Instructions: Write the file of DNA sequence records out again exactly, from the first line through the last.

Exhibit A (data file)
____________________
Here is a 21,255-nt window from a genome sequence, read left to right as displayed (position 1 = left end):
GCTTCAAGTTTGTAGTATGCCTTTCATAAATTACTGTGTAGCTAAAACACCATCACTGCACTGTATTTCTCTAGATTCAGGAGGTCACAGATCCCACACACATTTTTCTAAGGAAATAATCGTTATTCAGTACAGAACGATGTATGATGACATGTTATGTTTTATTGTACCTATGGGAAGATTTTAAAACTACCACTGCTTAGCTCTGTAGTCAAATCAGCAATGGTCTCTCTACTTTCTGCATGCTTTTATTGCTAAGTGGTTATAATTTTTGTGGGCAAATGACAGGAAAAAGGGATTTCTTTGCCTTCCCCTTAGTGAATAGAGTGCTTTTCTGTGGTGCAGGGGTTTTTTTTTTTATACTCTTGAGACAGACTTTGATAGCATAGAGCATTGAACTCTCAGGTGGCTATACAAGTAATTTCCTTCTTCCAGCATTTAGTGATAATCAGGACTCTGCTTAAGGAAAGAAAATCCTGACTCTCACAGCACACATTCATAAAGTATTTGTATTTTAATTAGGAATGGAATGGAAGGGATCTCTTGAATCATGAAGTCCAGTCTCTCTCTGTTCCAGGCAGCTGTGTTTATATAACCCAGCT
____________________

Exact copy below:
Here is a 21,255-nt window from a genome sequence, read left to right as displayed (position 1 = left end):
GCTTCAAGTTTGTAGTATGCCTTTCATAAATTACTGTGTAGCTAAAACACCATCACTGCACTGTATTTCTCTAGATTCAGGAGGTCACAGATCCCACACACATTTTTCTAAGGAAATAATCGTTATTCAGTACAGAACGATGTATGATGACATGTTATGTTTTATTGTACCTATGGGAAGATTTTAAAACTACCACTGCTTAGCTCTGTAGTCAAATCAGCAATGGTCTCTCTACTTTCTGCATGCTTTTATTGCTAAGTGGTTATAATTTTTGTGGGCAAATGACAGGAAAAAGGGATTTCTTTGCCTTCCCCTTAGTGAATAGAGTGCTTTTCTGTGGTGCAGGGGTTTTTTTTTTTATACTCTTGAGACAGACTTTGATAGCATAGAGCATTGAACTCTCAGGTGGCTATACAAGTAATTTCCTTCTTCCAGCATTTAGTGATAATCAGGACTCTGCTTAAGGAAAGAAAATCCTGACTCTCACAGCACACATTCATAAAGTATTTGTATTTTAATTAGGAATGGAATGGAAGGGATCTCTTGAATCATGAAGTCCAGTCTCTCTCTGTTCCAGGCAGCTGTGTTTATATAACCCAGCT